Speaking of Speak

Laurie Halse Anderson's novel Speak has been out for ten years, and if you are a secondary English teacher who has not read this book, you MUST. This is not a book to do as a whole class, but it's a book to keep handy when one of your students needs it. Don't know what I'm talking about? Read it. You'll know. Think you don't have the kinds of kids that need to read this book to feel less alone, more human, not so strange?

You do.

Anderson takes the thousands of letters and emails and puts it together in a poem entitled Listen

Join others in speaking out about Speak at

Literacy Resource for parents and teachers

Adolescent is a resource for parents and educators of kids in grades 4-12. It's a free e-newsletter and it's got a nice balance of writing and reading resources as well as blogs, multimedia videos with experts and YA authors as well as literacy strategies.

Right now I'm watching a video by Dr. Steve Graham of Vanderbilt University. It's long, so it would be a great shot of PD for spring break. Not only does he talk about why he was interested in writing, he also says that the best preparation for writing teachers is to go through writing project.
He also talks about self-regulated strategy development, peer revising, collaborative writing and grammar instruction. He gives specific examples from the classroom, answers some common teacher questions and explains why what we do is so important.

Breaking Out of Little Boxes

I'm in the unique position this year of visiting classrooms to see what's going on in these little boxes we call "our rooms." I must say, it's very different when it's someone else's little box rather than my own little box. I see wonderful things going on in isolation and I see potentially wonderful things going on, with no real way to share out with others. I see things going on that would be a great connector to something else in another grade level or even another subject area, but I also feel that my hands are tied because of the disconnected nature of schooling. We separate ourselves into neat little subjects, divided by grade levels that rotate on their own little axes. Not counting education, can you imagine if the real world worked this way? We'd all be working with people that were the same age as us, we'd all travel together to our little departments, our learning would be dictated by "the authority," and our self worth would …

Have I Done Enough?

(Image: 'Questions')

I was listening to a podcast interview with Marc Ancito, and when asked about his fears, he talked about questioning himself, "am I enough?" With 10 weeks left of my first year as a literacy coach and reading specialist, I too want to know, "am I enough?" Have I done enough this year? Have I accomplished anything of substance? Have I made a difference in someone's life? Since I don't have my own students, I'm finding it hard to really judge my effectiveness this year in the same way I've been able to gauge my performance these past 16 years. I have a long way to go. Programs to think about, student needs to address. . .it's what keeps me waking up and going to work. I hope it's enough.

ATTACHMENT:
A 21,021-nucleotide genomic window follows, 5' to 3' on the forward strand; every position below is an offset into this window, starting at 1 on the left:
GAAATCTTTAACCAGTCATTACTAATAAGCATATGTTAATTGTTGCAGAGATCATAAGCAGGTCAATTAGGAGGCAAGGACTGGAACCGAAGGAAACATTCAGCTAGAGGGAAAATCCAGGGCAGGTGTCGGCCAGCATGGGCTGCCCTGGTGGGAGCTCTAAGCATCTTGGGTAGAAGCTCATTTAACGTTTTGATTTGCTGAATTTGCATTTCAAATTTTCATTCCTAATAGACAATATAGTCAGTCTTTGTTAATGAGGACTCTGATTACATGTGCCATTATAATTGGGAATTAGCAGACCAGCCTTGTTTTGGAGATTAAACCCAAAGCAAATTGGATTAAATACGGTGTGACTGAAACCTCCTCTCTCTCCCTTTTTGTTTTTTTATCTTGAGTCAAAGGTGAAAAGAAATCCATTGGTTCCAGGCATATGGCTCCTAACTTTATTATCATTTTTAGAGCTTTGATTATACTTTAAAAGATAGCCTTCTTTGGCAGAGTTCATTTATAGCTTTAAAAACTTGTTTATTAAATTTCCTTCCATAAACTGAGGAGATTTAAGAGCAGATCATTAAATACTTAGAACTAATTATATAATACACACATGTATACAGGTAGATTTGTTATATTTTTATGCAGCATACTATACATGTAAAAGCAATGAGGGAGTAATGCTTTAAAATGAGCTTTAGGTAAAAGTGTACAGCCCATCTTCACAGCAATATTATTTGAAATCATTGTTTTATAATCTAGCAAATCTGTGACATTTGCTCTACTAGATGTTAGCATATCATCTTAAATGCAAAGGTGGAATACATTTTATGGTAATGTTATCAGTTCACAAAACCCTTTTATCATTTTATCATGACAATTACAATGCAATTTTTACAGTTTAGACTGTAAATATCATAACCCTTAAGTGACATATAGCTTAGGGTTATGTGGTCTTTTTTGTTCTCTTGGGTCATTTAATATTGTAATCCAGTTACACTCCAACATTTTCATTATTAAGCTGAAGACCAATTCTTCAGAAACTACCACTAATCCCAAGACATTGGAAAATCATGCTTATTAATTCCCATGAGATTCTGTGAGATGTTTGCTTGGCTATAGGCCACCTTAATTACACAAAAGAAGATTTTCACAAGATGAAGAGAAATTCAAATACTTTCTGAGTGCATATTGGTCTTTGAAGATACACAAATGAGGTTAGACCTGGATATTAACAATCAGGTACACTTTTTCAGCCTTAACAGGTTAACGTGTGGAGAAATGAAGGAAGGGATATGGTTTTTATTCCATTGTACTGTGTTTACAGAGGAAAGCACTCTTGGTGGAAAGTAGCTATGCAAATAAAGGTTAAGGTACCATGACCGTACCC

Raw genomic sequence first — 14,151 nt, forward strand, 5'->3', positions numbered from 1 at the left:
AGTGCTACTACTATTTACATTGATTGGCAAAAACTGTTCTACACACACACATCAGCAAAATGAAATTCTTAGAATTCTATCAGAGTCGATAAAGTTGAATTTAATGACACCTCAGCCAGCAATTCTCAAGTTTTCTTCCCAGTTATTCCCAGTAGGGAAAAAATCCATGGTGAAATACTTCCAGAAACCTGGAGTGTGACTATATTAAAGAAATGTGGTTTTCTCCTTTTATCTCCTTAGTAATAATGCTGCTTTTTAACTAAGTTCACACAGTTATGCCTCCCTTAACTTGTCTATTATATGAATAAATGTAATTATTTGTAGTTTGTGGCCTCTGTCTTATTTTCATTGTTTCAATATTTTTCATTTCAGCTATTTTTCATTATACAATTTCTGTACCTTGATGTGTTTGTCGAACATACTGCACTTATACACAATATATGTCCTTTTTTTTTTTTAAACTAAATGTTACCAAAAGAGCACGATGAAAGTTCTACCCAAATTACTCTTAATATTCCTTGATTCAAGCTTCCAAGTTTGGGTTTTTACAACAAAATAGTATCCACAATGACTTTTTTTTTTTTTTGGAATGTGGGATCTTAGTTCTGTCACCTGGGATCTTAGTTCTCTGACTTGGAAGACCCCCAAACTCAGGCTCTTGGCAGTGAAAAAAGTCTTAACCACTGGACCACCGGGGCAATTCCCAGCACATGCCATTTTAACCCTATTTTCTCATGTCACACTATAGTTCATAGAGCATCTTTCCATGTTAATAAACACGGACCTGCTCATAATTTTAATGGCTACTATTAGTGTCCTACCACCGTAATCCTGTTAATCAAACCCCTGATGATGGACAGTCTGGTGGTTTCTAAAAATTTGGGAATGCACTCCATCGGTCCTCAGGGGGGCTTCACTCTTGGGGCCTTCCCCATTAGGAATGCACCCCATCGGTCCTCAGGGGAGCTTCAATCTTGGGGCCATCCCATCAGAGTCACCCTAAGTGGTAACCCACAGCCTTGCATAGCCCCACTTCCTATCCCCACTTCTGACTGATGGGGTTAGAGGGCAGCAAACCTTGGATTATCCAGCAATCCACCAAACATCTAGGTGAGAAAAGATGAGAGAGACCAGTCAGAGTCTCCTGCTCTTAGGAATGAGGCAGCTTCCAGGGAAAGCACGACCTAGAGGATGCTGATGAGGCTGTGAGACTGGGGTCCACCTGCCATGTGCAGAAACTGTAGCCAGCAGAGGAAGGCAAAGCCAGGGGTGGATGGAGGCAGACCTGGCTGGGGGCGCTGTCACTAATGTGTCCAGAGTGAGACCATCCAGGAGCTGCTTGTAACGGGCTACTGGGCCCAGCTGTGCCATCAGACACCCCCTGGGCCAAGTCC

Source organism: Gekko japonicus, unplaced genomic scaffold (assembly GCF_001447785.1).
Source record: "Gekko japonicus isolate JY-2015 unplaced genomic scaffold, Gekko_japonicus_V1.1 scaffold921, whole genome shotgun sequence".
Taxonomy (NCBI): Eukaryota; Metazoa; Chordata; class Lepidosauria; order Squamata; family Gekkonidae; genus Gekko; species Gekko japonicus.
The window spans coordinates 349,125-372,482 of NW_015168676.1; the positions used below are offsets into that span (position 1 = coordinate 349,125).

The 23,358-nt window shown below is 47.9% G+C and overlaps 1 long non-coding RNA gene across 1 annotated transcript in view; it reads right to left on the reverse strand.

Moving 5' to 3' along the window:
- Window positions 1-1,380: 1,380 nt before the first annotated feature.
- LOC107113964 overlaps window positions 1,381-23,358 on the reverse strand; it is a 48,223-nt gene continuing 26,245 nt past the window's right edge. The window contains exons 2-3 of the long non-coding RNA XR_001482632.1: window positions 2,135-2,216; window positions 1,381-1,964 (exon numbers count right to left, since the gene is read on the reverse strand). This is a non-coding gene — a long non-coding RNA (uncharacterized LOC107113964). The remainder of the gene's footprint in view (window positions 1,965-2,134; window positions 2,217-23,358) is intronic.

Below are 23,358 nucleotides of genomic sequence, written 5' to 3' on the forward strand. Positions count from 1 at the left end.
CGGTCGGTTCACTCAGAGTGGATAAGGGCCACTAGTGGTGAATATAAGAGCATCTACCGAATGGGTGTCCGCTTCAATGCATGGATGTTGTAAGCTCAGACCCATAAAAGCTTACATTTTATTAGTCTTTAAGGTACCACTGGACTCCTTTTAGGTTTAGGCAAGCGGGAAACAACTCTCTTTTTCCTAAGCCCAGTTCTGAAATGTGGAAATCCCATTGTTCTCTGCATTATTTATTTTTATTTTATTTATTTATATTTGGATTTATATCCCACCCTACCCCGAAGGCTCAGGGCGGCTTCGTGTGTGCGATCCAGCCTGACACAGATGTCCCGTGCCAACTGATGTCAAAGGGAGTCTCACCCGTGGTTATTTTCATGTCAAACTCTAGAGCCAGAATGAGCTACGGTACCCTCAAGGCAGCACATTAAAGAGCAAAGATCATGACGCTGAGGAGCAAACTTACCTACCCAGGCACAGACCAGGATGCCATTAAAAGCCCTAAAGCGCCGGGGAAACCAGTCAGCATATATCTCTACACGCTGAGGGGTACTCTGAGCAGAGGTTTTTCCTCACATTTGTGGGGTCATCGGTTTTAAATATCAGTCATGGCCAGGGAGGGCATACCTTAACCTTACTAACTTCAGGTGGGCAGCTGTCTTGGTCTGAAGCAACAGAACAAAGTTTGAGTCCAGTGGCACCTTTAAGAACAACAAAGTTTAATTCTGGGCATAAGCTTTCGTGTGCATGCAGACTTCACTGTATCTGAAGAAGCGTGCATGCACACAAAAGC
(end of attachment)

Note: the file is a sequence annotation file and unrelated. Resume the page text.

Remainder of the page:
Voice Threads in the social studies classroom

I've used voice threads in my language arts class, but how did it work in other classes, and how was it better once we actually paid the $1/child for their own account?

This is an example from Mele's Hawaiian studies class. The students were doing research on Princess Pauahi and what she did for her people, then they drew a picture for their slide and wrote a script.

Positives: the students were able to continue recording until they were satisfied. They took to the technology quickly. They were able to get comments from their parents, so there was a connection between school and home.

Things we still need to work on: I continue to say this, and I'm going to say this again: technology is just a tool. Good literacy instruction is the foundation for all projects, so teachers need to check the writing first. I think Mele had to go back after some were recorded because their information was wrong. We're working on fixing that - check everything first. Second, the students need…

Ceded Lands Vigil 2/25/09

Message from Vicky Holt Takamine

Aloha Kakou,
'Ilio'ulaokalani Coalition is gathering at the State Capitol Rotunda at 4 am. (I know most of you are not doing anything at that hour)
We encourage all native Hawaiians and supporters of protecting our ceded lands from being sold and/transferred to join us.

We will be sharing our pule, drumming and chanting every hour on the hour from 5 am to 4 pm. At 5 am Honolulu time, the US Supreme Court will be hearing the case brought by Gov. Lingle who is seeking the right to sell our ancestral lands. We need to send our pule to give strength and mana to those that are representing us.

Please bring your pahu, pu kani and/or pu 'ohe to assist in the calling of our people.
Bring your 'ohana, haumana and hoaloha.
Bring your own water, mea 'ai (food), chairs, hali'i (mats) for resting in between.
Kumu hula will be sharing/teaching oli between sessions so you can lend your mana and voices to this effort.

We encouarge you to visit your…

Free Online read of Walter Dean Myer's Dope Sick

Browse Inside this book Get this for your site
Walter Dean Myer's Second Chance's online promotionfor Dope Sick, the latest book from award-winning author Walter Dean Myers continues through February. We've added author podcasts and interviews, and Dope Sick is now available for free online reading.

Lehua Writing Project Summer Institute